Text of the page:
Our contribution can be summarized as follows:

We provide a theoretical derivation on the relation among sample’s predicted probability (once CNN is trained), class weights in the loss function and sample size in a system of equations. Those equations explaining the reweighting mechanism are different in effect for LGL and SML.

We depict the learning property for LGL and SML for classification problems based on those probability equations. Under mild conditions, the expectation of model predicted probabilities must maintain a relation specified in Eq (9).

We identify that the multimodality neglect problem in LGL is the main obstacle for LGL in multiclass classification. To remedy this problem, we propose a novel learning objective, innegative class reweighted LGL, as a competitive alternative for LGL and SML.

We conduct experiments on several benchmark datasets to demonstrate the effectiveness of our method.
Related Work
With recent explosion in computational power and availability of large scale image datasets, deep learning models have repeatedly made breakthroughs in a wide spectrum of tasks in computer vision
[17, 9]. Those advancements include new CNN architectures for image classification[16, 12, 25, 27], objective detection and segmentation [23, 24], new loss functions [7, 30] and effective training techniques to improve CNN performance [26, 15].In those supervised learning problems, CNNs are mostly trained with loss functions such as LGL and SML. In practice, class imbalance naturally emerges in realworld data and training CNN models directly on those datasets may lead to poor performance. This phenomenon is referred as the imbalanced learning problem
[11]. To tackle this problem, costsensitive method [8, 31]is the widelyadopted approach in current training practices as they don’t introduce any obstacles in the backpropagation algorithm. One of the most popular methods is classwise reweighting loss function based on LGL and SML. For example,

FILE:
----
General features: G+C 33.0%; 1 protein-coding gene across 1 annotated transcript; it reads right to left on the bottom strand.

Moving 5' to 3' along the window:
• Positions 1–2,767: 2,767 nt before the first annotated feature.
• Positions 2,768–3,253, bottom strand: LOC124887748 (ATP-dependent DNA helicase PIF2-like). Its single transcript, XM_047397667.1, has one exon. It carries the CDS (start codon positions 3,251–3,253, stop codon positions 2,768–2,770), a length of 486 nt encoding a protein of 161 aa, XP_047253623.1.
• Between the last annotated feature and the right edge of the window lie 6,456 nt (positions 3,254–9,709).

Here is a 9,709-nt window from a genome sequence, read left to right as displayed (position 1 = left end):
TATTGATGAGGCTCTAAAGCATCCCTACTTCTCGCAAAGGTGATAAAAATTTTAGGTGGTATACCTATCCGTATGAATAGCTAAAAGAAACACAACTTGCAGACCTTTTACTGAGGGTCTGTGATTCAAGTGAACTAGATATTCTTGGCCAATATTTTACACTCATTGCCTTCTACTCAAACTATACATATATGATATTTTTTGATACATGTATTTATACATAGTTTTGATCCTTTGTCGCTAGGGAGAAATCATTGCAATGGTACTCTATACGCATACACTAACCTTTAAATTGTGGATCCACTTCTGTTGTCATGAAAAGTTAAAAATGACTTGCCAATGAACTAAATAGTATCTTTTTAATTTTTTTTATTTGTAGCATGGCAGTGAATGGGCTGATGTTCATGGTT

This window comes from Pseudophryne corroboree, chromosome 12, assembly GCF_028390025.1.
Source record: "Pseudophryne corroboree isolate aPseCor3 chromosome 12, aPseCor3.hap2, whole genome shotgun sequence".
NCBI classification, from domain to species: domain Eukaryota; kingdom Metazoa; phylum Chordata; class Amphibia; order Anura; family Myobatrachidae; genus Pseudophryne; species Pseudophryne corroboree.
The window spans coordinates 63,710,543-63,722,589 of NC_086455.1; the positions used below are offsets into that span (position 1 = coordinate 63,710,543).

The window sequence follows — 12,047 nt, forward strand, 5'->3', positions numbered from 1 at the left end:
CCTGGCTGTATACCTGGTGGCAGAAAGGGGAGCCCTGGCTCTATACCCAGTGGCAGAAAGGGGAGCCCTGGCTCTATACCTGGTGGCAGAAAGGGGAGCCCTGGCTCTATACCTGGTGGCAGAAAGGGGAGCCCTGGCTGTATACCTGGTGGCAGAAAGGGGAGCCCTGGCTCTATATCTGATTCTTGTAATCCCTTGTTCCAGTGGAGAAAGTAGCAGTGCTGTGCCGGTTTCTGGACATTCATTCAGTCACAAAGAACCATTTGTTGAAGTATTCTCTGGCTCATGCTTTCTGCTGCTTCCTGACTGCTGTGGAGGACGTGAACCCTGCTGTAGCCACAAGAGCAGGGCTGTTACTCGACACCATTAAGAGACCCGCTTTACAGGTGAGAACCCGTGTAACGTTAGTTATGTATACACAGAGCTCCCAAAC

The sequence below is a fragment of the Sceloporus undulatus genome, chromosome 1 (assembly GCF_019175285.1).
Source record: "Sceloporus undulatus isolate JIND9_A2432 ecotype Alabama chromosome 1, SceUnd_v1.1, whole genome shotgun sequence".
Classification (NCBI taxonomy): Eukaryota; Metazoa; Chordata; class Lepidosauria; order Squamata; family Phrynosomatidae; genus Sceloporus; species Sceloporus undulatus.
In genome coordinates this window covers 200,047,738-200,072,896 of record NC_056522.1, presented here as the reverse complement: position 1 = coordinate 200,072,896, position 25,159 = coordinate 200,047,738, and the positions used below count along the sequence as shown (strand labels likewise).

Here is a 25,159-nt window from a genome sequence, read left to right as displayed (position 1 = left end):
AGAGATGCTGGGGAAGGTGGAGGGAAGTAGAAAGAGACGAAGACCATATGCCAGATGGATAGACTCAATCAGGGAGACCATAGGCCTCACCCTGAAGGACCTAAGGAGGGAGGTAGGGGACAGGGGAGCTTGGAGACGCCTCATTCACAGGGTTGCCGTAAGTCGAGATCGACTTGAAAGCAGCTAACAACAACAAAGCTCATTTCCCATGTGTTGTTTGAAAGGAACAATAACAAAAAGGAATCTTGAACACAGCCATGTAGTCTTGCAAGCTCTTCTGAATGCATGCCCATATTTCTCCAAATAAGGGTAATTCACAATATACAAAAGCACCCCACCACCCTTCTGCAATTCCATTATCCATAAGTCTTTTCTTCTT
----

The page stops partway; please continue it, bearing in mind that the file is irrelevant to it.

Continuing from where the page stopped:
[14, 28] reweight each class by its inverseclass frequency. In some longtailed datasets, a smoothed version of weights is adopted [20, 21], which emphasizes less on minority classes, such as the square root of inverseclass frequency. More recently, [6] proposed a weighting strategy based on the calculation of effective sample size. In the context of learning from noisy data, [30] provides analysis on the weighted SGL showing close connection to the mean absolute error (MAE) loss. However, what role classwise weights play in LGL and SML is not explained in previous works. In this paper, we provide a theoretical explication on how the weights control the tradeoffs among model predictions.If we decompose the multiclass classification as multiple binary classification subtasks, LGL can also be used as the objective function via onevs.all approach [10, 2], which is however rarely adopted in existing works of deep learning. Motivated to understand classwise reweighted LGL and SML, our analysis further leads us to a more profound discovery in the properties of decision boundaries for LGL and SML. Previous work in [7] showed that the learning objective using LGL is quite different from SML as each class is learned independently. They identified the negative class distraction (NCD) phenomenon that might be detrimental to model performance when using LGL in multiclass classification. From our analysis, the NCD problem can be partially explained that LGL treats the negative class (e.g., nontarget classes) as a single class and ignores its multimodality. If there exists one nontarget class that share some similarity with the target class, CNN trained with LGL may make less confident predictions for that nontarget class (e.g., probability of belonging to the negative class is small) as its predicted probabilities are averaged out due to other nontarget classes with confident predictions. Consequently, samples from that specific nontarget class can be misclassified into the target class, resulting in large predictive error.